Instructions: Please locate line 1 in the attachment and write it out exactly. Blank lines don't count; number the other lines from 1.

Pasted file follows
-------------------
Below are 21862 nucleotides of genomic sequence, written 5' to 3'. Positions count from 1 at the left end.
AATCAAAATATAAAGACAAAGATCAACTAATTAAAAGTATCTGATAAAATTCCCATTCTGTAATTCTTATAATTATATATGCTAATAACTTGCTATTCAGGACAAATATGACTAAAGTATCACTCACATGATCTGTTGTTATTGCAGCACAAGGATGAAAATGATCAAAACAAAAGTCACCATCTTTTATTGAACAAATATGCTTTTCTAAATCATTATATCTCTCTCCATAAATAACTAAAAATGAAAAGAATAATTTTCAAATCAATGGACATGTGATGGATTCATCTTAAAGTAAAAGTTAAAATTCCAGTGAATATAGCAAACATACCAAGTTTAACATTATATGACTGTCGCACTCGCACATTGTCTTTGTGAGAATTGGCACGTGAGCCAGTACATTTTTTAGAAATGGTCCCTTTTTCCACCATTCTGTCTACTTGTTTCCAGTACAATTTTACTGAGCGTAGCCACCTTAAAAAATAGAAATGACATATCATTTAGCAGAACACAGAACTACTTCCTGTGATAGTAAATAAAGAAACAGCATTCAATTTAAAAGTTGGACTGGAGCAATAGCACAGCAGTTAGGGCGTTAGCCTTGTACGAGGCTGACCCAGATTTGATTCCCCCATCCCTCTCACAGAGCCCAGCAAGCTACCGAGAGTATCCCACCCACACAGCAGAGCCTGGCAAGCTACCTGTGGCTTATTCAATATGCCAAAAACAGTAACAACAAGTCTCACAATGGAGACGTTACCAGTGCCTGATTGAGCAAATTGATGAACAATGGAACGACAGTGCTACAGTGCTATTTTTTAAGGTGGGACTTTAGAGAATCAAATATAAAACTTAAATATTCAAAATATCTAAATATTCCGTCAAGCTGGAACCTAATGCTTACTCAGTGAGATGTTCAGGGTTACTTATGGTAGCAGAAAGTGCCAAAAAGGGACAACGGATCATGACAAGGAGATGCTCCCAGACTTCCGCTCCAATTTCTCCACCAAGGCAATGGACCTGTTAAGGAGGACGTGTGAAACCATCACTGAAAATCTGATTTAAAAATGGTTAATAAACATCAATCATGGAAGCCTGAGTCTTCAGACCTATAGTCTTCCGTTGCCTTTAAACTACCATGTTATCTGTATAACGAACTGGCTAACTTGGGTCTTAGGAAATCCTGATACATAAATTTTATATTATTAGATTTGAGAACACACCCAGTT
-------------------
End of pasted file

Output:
Below are 21862 nucleotides of genomic sequence, written 5' to 3'. Positions count from 1 at the left end.